World Bulletin/News Desk
Chancellor Angela Merkel’s conservative CDU/CSU alliance and their potential coalition partner Social Democrats have denied on Friday growing speculations about the distribution of ministerial posts.
"Some newspapers continue to write otherwise. But neither in our preliminary talks (with the CDU/CSU), nor in our internal party discussions the ministerial posts have been discussed,” said SPD leader Sigmar Gabriel in his Facebook message he posted on Friday. “For the time being it is all about the content, and nothing else, “he stressed.
CDU’s Secretary General Herman Groehe also told public radio Deutsclandfunk that ministerial posts have not been discussed yet. He underlined that they would first discuss the content and then would come to the issue of cabinet posts.
Germany’s Die Welt newspaper reported on Friday that the Social Democrats would likely to drop their demand for foreign ministry but in return would insist for the finance and labor ministries which would give them more influence on coalition government’s policies. The daily based its story on information by party sources. During the preliminary coalition talks with the CDU/CSU, Social Democrats also focused on the issues finance and labor and insisted on their election promise of introducing a legal nationwide minimum wage.
Amid growing speculations over possible cabinet posts, Merkel’s conservative CDU/CSU alliance and their potential coalition partner Social Democrats have continued on Friday their internal party discussions on a possible “grand coalition.”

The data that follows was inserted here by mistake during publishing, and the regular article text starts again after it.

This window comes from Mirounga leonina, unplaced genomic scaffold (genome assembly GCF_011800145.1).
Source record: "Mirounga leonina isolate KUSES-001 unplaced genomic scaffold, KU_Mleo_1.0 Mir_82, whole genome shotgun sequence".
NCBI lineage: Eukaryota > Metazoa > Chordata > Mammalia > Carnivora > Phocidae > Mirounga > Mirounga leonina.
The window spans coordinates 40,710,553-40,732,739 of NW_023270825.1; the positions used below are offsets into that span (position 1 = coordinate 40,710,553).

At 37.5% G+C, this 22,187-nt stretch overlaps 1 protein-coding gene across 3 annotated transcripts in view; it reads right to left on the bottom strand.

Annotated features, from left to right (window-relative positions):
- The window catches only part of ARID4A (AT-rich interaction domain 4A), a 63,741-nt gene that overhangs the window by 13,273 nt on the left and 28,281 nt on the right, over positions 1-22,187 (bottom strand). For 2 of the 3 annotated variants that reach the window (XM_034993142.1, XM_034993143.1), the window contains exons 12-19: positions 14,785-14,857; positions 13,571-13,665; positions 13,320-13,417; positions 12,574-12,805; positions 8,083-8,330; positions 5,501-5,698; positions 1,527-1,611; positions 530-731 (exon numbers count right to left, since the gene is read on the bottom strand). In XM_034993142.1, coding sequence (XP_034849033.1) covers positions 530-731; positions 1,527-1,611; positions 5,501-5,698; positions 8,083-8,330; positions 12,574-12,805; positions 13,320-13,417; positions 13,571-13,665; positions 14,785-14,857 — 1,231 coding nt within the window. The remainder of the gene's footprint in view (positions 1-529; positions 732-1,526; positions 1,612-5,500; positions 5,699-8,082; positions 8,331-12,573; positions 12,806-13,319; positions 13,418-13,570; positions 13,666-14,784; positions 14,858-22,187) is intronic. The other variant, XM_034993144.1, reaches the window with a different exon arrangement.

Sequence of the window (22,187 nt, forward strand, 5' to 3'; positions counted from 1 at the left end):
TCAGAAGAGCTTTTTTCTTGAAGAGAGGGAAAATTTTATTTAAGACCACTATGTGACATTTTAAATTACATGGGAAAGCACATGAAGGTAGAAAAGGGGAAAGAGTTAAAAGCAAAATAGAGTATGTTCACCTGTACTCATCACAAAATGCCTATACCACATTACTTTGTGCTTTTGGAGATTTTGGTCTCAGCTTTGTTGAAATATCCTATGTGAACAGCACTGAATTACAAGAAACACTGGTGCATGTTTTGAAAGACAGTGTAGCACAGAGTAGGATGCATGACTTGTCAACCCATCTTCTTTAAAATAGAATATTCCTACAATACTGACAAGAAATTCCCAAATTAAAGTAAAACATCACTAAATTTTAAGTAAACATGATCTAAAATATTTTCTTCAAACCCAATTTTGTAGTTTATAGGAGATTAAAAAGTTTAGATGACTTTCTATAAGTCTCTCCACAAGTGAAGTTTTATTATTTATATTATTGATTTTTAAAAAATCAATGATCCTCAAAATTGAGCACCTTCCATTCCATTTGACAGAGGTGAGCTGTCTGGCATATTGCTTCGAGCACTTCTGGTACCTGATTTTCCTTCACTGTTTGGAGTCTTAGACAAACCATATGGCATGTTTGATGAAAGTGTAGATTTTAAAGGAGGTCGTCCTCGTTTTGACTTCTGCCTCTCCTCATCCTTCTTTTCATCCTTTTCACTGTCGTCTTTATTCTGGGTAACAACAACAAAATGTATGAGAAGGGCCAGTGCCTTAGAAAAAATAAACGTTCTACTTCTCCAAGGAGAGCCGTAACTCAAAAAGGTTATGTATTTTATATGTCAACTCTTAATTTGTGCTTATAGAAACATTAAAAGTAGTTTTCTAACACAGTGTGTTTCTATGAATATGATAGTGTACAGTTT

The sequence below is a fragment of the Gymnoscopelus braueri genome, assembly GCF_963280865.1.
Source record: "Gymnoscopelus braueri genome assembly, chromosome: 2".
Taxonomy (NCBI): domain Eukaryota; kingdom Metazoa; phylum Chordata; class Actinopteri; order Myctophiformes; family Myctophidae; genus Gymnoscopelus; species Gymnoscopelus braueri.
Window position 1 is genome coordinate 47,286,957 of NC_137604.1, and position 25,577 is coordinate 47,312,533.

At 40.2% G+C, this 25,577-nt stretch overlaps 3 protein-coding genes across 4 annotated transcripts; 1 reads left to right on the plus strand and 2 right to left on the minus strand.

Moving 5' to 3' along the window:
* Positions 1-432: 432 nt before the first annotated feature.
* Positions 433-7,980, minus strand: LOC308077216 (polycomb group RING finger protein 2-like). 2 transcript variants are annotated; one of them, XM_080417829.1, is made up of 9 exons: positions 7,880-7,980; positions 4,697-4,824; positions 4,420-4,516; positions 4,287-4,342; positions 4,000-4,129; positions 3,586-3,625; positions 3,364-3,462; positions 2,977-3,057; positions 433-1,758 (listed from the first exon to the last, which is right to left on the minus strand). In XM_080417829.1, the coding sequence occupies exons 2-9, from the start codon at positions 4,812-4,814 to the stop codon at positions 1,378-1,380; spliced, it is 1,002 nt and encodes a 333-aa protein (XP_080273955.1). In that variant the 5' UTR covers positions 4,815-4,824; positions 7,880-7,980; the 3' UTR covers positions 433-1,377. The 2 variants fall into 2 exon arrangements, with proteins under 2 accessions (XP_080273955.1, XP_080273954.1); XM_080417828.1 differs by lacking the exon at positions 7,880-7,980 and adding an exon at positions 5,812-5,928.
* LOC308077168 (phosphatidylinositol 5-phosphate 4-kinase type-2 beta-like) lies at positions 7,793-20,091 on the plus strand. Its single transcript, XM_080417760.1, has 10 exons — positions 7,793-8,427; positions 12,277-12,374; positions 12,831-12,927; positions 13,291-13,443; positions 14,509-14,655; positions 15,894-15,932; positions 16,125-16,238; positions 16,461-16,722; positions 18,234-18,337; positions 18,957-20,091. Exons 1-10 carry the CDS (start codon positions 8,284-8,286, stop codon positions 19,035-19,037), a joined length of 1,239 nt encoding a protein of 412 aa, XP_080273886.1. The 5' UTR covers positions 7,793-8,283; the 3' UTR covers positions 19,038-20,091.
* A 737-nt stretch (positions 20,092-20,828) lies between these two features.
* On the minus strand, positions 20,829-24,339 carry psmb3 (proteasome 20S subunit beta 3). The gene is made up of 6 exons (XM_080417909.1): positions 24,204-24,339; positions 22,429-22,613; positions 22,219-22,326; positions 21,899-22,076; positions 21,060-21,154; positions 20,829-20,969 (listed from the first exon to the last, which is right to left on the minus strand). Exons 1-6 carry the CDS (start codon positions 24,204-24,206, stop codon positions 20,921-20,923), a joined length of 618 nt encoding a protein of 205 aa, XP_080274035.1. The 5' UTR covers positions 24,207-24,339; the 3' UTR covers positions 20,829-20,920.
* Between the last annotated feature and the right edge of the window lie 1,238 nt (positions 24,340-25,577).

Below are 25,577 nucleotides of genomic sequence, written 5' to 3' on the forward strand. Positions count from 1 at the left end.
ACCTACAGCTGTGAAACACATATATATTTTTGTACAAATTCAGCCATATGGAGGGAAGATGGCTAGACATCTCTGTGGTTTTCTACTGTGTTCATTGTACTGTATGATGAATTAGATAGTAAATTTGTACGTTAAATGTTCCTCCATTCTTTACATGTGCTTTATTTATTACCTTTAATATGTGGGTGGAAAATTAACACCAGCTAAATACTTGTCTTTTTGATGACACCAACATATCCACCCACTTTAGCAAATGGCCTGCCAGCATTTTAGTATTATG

CDU’s Federal Executive Board anonymously approved on Friday entering coalition talks with the Social Democrats. CDU’s sister party CSU is also expected to give its green light on a meeting scheduled for Monday.
SPD’s mini party convention will convene on Sunday and decide on whether or not to proceed to "formal coalition negotiations" with the CDU/CSU alliance.
The negotiation teams of the CDU/CSU and Social Democrats had three round of preliminary talks after the September 22 elections and reached a common ground on Thursday. They decided to seek the approval of party decision-making bodies for entering coalition negotiations.
The formal negotiations between the CDU/CSU and the SPD can start as early as next Wednesday and they are expected to continue for weeks due to deep divisions on major policy issues. At the end of the formal negotiations, any preliminary agreement with the CDU/CSU still has to be approved by the 470,000 members of the SPD in a mini-referendum.
The formation of a new coalition government may be extended to December.Last Mod: 18 Ekim 2013, 21:30